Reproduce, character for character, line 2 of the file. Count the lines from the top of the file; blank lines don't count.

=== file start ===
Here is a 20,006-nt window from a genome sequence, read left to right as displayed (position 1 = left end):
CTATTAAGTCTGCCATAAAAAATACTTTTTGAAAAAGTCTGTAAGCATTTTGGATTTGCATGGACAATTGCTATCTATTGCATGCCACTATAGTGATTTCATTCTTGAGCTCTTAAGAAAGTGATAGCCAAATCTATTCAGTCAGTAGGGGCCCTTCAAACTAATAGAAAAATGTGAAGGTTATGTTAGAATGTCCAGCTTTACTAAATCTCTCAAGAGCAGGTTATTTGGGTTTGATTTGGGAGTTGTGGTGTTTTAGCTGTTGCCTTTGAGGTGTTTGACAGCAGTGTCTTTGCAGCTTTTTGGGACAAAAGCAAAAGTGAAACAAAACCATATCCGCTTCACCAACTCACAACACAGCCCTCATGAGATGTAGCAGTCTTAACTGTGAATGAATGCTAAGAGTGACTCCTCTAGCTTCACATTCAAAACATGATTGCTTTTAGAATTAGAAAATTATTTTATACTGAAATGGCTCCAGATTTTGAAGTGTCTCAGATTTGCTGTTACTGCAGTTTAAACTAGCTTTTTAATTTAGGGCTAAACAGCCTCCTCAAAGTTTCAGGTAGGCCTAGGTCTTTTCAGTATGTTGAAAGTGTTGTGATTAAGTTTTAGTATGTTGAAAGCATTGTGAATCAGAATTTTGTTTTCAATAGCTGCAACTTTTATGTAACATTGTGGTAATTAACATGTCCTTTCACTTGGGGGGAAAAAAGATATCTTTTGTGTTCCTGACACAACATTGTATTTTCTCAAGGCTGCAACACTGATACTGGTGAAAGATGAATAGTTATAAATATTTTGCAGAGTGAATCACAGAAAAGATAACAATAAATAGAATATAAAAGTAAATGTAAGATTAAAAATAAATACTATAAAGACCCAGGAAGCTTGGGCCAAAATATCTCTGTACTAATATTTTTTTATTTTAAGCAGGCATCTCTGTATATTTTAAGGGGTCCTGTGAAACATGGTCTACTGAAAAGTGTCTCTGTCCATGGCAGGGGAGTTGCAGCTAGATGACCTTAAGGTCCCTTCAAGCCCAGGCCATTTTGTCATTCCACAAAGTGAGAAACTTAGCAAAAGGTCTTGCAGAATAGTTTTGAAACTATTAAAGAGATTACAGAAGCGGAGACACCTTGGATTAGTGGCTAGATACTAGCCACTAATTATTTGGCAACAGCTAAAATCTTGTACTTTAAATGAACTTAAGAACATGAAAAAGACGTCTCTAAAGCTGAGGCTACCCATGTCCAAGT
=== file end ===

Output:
CTATTAAGTCTGCCATAAAAAATACTTTTTGAAAAAGTCTGTAAGCATTTTGGATTTGCATGGACAATTGCTATCTATTGCATGCCACTATAGTGATTTCATTCTTGAGCTCTTAAGAAAGTGATAGCCAAATCTATTCAGTCAGTAGGGGCCCTTCAAACTAATAGAAAAATGTGAAGGTTATGTTAGAATGTCCAGCTTTACTAAATCTCTCAAGAGCAGGTTATTTGGGTTTGATTTGGGAGTTGTGGTGTTTTAGCTGTTGCCTTTGAGGTGTTTGACAGCAGTGTCTTTGCAGCTTTTTGGGACAAAAGCAAAAGTGAAACAAAACCATATCCGCTTCACCAACTCACAACACAGCCCTCATGAGATGTAGCAGTCTTAACTGTGAATGAATGCTAAGAGTGACTCCTCTAGCTTCACATTCAAAACATGATTGCTTTTAGAATTAGAAAATTATTTTATACTGAAATGGCTCCAGATTTTGAAGTGTCTCAGATTTGCTGTTACTGCAGTTTAAACTAGCTTTTTAATTTAGGGCTAAACAGCCTCCTCAAAGTTTCAGGTAGGCCTAGGTCTTTTCAGTATGTTGAAAGTGTTGTGATTAAGTTTTAGTATGTTGAAAGCATTGTGAATCAGAATTTTGTTTTCAATAGCTGCAACTTTTATGTAACATTGTGGTAATTAACATGTCCTTTCACTTGGGGGGAAAAAAGATATCTTTTGTGTTCCTGACACAACATTGTATTTTCTCAAGGCTGCAACACTGATACTGGTGAAAGATGAATAGTTATAAATATTTTGCAGAGTGAATCACAGAAAAGATAACAATAAATAGAATATAAAAGTAAATGTAAGATTAAAAATAAATACTATAAAGACCCAGGAAGCTTGGGCCAAAATATCTCTGTACTAATATTTTTTTATTTTAAGCAGGCATCTCTGTATATTTTAAGGGGTCCTGTGAAACATGGTCTACTGAAAAGTGTCTCTGTCCATGGCAGGGGAGTTGCAGCTAGATGACCTTAAGGTCCCTTCAAGCCCAGGCCATTTTGTCATTCCACAAAGTGAGAAACTTAGCAAAAGGTCTTGCAGAATAGTTTTGAAACTATTAAAGAGATTACAGAAGCGGAGACACCTTGGATTAGTGGCTAGATACTAGCCACTAATTATTTGGCAACAGCTAAAATCTTGTACTTTAAATGAACTTAAGAACATGAAAAAGACGTCTCTAAAGCTGAGGCTACCCATGTCCAAGT